How does federal state architecture affect the design of welfare? We explore the development of childcare and parental leave in Canada and Australia to address this question. Both countries are considered liberal welfare regimes, but their federal institutions operate in quite different ways, providing an opportunity for comparative analysis. We consider the ways in which federal institutions have affected mobilization around childcare and parental leave and have helped to shape policy outcomes. There is a plausible connection between the institutional configuration of each federation and policy design. It is not definitive, but interacts with variables such as the nature and scale of federal fiscal and policy capacity, the gendered assumptions embedded in the structures of the welfare state, political party strategies, and feminist mobilization.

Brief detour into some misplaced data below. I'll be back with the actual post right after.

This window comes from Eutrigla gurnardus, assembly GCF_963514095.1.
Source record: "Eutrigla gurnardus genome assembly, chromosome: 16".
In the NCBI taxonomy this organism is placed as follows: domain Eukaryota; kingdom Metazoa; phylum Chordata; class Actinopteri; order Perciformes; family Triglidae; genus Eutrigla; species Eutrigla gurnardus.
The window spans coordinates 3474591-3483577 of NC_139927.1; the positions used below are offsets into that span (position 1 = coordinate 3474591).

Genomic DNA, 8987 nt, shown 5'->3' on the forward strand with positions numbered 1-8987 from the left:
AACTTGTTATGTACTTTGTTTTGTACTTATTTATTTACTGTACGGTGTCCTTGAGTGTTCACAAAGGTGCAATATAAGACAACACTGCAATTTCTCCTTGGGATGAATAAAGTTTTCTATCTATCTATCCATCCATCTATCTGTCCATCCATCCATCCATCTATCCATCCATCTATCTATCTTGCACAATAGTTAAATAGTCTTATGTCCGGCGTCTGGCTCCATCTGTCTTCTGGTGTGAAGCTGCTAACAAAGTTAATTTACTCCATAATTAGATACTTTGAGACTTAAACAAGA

School of Public Policy and Administration

Mahon, R, & Brennan, D. (Deborah). (2012). Federalism and the "new politics" of welfare development: Childcare and parental leave in Australia and Canada. Publius, 43(1), 90–108. doi:10.1093/publius/pjs015